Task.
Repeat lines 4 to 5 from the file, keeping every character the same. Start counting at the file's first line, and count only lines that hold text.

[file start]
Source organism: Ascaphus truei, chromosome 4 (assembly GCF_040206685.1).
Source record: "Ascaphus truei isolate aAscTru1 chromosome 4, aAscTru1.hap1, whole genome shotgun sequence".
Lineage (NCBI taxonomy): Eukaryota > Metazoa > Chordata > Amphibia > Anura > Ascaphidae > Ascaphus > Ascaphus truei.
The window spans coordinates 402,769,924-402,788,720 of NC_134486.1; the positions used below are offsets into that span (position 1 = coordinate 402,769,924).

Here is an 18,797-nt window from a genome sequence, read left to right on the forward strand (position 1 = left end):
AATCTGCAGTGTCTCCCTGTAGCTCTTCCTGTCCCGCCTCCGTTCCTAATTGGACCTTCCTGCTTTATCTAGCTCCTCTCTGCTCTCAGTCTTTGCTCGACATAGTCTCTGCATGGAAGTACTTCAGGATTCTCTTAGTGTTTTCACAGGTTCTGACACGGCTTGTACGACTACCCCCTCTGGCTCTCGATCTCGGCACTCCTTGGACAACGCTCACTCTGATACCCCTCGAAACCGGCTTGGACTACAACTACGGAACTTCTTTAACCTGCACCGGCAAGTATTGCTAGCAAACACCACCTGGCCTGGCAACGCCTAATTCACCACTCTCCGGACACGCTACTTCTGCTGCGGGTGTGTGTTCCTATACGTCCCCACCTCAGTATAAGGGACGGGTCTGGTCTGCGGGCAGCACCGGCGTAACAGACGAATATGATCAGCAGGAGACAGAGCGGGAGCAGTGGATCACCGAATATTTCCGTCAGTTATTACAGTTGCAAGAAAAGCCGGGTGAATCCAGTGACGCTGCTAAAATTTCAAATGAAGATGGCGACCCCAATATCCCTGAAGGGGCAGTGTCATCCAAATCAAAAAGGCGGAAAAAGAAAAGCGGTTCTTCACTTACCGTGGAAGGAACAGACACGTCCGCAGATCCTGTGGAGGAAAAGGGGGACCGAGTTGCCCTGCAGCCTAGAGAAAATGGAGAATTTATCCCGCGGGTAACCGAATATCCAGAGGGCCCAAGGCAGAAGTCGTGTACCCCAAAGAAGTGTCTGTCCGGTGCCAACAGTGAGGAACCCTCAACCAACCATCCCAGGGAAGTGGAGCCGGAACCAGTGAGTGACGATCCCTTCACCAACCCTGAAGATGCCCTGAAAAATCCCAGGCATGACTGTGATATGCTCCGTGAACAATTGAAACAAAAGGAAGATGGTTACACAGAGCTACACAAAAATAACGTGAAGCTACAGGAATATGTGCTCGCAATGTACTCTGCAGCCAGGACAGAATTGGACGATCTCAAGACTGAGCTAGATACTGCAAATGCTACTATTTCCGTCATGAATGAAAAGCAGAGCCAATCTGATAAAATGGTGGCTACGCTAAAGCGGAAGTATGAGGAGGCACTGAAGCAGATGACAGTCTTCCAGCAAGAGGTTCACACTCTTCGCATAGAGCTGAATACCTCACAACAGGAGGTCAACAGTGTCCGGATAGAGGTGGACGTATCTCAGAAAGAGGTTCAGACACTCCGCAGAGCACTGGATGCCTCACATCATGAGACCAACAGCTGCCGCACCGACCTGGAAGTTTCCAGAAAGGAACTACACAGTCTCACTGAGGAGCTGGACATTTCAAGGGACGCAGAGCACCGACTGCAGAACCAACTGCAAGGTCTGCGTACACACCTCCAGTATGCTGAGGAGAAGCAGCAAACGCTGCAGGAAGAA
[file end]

The window spans coordinates 402,769,924-402,788,720 of NC_134486.1; the positions used below are offsets into that span (position 1 = coordinate 402,769,924).

Here is an 18,797-nt window from a genome sequence, read left to right on the forward strand (position 1 = left end):